It is very hard to incorporate your own default into teaching singing.
What is your default?
If you have sung all your life with one kind of instrument (which is true unless you do something radical, like voice change surgery), you make the sound you make. Your sensations and experiences are natural to you and you take them for granted. The amount of effort it takes for you to breathe, to sing softly or loudly, to sing high notes or low ones, to make a warm sound or one that is bright, is whatever it is. Even if you have worked diligently and for a long time to make something out of your voice that was not originally there, once you get used to it, it more or less blends into whatever you do and stays that way as long as you keep singing regularly. What you do without thinking is your default.
What is not so good about this is that everyone is different. What you can do falling asleep might take someone else more effort than climbing Mt. Everest. What they can do whistling Dixie might be completely out of your grasp. If you assume that everyone else has the same experience that you have……….uh-oh.
Even if the person who is working with you is very much like you in terms of the kind of voice he or she might have, the person might still not EXPERIENCE their voice the same way you experience yours. So many factors are involved and so many things influence what we perceive, it’s probably a good assumption that, in fact, the amount that you have in common is probably less rather than more. That is why studying pedagogy is very important if you are a serious teacher of singing. How can you address or compensate for your own default? You need to know and understand a variety of approaches based upon vocal function.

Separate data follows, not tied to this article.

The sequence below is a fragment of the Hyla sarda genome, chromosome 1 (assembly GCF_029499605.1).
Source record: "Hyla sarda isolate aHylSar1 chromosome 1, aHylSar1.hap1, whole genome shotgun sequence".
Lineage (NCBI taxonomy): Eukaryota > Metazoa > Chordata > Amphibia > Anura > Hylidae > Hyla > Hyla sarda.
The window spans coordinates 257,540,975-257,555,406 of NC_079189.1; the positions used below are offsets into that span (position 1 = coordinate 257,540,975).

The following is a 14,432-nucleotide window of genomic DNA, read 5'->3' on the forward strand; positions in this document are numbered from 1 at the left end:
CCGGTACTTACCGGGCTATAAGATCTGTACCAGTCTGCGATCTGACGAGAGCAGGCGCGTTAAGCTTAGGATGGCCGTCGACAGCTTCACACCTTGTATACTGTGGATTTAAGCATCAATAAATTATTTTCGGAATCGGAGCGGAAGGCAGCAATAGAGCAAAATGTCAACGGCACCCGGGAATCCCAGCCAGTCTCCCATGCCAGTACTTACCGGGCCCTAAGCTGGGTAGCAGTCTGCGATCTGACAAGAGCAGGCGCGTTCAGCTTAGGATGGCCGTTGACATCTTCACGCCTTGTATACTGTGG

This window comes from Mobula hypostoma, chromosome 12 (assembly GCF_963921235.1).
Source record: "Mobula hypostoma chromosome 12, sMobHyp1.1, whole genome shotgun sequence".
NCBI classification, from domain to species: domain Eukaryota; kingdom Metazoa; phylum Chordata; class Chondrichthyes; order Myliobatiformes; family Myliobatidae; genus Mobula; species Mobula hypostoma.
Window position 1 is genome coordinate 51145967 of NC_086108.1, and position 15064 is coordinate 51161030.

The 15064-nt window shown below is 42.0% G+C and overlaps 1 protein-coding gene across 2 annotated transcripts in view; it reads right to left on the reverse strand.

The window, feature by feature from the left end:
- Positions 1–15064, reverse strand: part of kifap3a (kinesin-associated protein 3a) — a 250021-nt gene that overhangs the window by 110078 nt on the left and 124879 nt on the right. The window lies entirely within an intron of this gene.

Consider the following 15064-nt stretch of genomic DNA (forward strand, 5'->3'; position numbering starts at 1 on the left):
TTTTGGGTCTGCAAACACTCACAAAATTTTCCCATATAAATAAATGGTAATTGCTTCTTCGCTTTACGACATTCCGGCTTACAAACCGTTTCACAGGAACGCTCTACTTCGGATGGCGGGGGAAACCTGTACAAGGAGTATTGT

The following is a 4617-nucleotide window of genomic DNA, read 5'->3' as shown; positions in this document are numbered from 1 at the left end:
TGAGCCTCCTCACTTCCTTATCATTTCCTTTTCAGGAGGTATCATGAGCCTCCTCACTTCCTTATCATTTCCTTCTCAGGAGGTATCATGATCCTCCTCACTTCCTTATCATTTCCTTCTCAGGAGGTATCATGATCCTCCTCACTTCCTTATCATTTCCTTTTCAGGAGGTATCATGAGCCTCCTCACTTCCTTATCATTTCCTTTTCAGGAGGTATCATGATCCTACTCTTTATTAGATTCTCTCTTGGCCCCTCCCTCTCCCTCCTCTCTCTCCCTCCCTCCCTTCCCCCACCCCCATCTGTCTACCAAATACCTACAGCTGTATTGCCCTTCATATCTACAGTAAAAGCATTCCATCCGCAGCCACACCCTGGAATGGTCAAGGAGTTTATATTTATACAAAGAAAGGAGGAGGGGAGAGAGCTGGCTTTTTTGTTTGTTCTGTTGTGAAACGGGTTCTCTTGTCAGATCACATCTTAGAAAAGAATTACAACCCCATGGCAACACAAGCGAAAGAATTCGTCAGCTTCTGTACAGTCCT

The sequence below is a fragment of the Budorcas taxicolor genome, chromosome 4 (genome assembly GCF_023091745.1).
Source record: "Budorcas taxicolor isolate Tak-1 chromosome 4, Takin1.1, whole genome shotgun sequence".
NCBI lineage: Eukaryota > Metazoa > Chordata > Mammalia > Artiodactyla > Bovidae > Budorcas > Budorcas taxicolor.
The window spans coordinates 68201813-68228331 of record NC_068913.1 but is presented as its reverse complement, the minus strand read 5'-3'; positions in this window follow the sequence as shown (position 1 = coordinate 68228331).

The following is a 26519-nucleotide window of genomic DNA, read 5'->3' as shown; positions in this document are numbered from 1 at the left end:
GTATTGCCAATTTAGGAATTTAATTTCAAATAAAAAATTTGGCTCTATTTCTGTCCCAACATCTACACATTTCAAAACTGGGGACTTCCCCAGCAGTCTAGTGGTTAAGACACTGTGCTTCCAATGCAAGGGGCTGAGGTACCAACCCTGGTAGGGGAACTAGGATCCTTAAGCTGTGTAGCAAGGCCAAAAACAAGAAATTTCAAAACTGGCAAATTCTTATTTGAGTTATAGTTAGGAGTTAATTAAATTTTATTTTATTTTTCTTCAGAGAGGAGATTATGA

And, if you are a student with a small light voice studying with someone who has a big dramatic voice, how do you emulate that? Even if you try not to, the person teaching you is your AURAL MODEL. You have to copy their examples, unless they are totally silent (and I know at least one teacher who refuses to sing at all). How do you imitate the sound but not what the person making the sound is doing? It takes skill to sort that out and, if you are a student, you don’t have that skill. The teacher has to know the difference between what is happening with the sound and the instrument itself. Functional training is the same for everyone, THE SAME, but how one teaches it, how one experiences doing something functional is always unique. If you know you have a small light voice and your student has a big dramatic voice, one thing you can do is remind the student that your own instrument is not a good role model and that the student should go out and listen to people who are more similar to them. It’s probably more the rule that teachers have students with lyric voices, which are not only common, but typical of young people, whereas dramatic voices are much rarer. Dramatic voices, however, have a much better chance of getting work (especially in classical music), and, therefore, are more likely to end up as teachers because they have had careers. Catch 21.
If you have a background as a jazz vocalist, you most certainly will take for granted that chest register is easy, available and part of natural sound making. If you have a background as a classical soprano, however, you might have no real experience with singing comfortably in your chest voice and find getting one to show up and using it comfortably quite a task. And, if you are a classical vocalist who has never sung rock and roll you might not understand how to “get rid of” your classical sound while singing rock and roll so you don’t sound silly. But if you are a rocker then you might wonder how it is that anyone could produce so much resonance as to fill a room without electronic amplification. How would it work teaching across these defaults? Not impossible but very very tricky.
Best to know your own instrument (are you a piccolo or a tuba?) and understand its plusses and minuses before you assume that you can teach others to do what you do when you sing.